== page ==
A social right – more commonly referred to in the collective, as "rights" – is a freedom or entitlement granted by one party to another party. Rights define what people are allowed to do in various contexts.
Where party A is granting a particular set of rights to party B, this is equivalent to saying that:
- party A will not interfere with party B's exercise of their rights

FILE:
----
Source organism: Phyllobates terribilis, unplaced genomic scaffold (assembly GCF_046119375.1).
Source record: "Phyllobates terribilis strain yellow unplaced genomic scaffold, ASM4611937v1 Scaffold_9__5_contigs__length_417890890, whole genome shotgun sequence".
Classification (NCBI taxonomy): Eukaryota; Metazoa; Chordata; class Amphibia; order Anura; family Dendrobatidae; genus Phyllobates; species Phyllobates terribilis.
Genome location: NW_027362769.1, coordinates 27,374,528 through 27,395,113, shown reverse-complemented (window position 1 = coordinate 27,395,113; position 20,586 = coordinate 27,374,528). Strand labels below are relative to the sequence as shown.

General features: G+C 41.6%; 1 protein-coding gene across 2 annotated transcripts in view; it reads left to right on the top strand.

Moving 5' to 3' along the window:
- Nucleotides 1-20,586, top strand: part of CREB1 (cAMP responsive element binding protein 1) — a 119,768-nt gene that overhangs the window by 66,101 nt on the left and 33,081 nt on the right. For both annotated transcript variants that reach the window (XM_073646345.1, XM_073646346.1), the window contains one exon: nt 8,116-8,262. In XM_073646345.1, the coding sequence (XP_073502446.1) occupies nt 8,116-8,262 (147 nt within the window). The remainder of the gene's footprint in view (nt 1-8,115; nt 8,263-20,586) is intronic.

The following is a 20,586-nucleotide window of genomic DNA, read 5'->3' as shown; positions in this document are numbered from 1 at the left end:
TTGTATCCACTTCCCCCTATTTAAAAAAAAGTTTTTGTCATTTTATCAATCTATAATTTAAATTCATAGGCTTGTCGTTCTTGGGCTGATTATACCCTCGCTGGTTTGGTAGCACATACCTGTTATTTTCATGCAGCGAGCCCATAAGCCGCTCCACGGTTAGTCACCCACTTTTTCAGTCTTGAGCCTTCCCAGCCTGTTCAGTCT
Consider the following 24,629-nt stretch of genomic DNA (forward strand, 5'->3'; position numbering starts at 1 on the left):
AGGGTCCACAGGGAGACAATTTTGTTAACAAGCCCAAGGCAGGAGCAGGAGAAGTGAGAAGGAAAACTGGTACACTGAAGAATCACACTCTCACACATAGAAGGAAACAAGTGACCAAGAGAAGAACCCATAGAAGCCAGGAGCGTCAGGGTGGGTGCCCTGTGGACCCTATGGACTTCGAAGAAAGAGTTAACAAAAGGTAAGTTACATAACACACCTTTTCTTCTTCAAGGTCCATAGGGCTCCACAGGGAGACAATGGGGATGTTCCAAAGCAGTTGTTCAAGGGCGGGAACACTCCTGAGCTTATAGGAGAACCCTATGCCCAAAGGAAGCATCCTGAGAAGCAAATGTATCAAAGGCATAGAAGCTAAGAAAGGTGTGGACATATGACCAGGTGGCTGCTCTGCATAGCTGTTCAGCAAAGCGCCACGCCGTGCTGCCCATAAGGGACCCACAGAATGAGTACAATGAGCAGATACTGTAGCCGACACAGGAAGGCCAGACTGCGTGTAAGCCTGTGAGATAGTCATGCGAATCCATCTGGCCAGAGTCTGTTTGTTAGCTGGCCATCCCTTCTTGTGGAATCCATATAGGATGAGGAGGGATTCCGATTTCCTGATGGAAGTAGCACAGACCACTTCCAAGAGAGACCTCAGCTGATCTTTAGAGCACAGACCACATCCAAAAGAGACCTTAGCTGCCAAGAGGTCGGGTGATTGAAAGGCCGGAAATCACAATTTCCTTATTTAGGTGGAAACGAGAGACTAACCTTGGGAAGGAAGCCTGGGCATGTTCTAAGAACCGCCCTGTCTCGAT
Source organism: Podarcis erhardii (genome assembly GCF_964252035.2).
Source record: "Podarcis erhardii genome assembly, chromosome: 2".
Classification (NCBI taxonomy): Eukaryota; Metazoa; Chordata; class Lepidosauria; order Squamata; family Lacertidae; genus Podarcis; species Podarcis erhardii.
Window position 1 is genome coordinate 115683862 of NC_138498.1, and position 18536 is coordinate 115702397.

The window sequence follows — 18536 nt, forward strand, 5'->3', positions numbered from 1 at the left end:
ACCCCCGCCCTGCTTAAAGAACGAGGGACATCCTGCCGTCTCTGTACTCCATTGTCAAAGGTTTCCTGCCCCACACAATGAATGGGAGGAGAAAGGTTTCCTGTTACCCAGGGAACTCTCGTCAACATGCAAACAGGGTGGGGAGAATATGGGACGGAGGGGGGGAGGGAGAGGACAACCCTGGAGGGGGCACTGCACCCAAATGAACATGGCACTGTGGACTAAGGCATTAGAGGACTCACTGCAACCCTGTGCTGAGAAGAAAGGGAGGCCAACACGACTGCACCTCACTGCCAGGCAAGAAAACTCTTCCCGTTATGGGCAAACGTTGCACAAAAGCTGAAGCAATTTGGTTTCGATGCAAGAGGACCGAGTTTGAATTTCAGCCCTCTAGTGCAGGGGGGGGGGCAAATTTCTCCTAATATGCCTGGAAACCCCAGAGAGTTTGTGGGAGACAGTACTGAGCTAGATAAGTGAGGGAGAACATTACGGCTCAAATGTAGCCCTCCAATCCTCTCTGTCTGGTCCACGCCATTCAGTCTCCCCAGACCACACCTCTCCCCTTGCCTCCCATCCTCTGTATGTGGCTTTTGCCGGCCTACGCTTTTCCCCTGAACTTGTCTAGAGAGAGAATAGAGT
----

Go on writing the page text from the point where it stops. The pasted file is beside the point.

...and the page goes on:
- party A will prevent others from interfering with party B's exercise of their rights
This implies that party A actually has the power to carry out item #2. A right which cannot be exercised is essentially meaningless.
- Marketists will often claim that
- an unexercised right is still a right, in support of arguments against the need for government as an enforcer of rights.
- rights are not created by humans, but in fact derive from nature ("natural rights")